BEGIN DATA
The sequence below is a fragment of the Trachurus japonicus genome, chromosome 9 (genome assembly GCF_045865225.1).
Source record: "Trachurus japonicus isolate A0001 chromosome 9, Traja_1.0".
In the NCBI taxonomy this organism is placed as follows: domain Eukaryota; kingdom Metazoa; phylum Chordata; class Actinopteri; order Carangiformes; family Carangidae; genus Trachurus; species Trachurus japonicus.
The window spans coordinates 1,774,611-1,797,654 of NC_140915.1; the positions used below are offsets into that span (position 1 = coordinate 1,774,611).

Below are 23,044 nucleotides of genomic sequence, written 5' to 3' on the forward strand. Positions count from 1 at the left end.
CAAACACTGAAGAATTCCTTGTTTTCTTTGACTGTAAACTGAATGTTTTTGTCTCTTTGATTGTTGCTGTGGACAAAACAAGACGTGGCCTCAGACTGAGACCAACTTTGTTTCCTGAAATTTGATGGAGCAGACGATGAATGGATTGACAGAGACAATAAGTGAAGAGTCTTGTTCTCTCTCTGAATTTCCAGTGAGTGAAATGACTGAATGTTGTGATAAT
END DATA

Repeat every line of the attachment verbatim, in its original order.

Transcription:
The sequence below is a fragment of the Trachurus japonicus genome, chromosome 9 (genome assembly GCF_045865225.1).
Source record: "Trachurus japonicus isolate A0001 chromosome 9, Traja_1.0".
In the NCBI taxonomy this organism is placed as follows: domain Eukaryota; kingdom Metazoa; phylum Chordata; class Actinopteri; order Carangiformes; family Carangidae; genus Trachurus; species Trachurus japonicus.
The window spans coordinates 1,774,611-1,797,654 of NC_140915.1; the positions used below are offsets into that span (position 1 = coordinate 1,774,611).

Below are 23,044 nucleotides of genomic sequence, written 5' to 3' on the forward strand. Positions count from 1 at the left end.
CAAACACTGAAGAATTCCTTGTTTTCTTTGACTGTAAACTGAATGTTTTTGTCTCTTTGATTGTTGCTGTGGACAAAACAAGACGTGGCCTCAGACTGAGACCAACTTTGTTTCCTGAAATTTGATGGAGCAGACGATGAATGGATTGACAGAGACAATAAGTGAAGAGTCTTGTTCTCTCTCTGAATTTCCAGTGAGTGAAATGACTGAATGTTGTGATAAT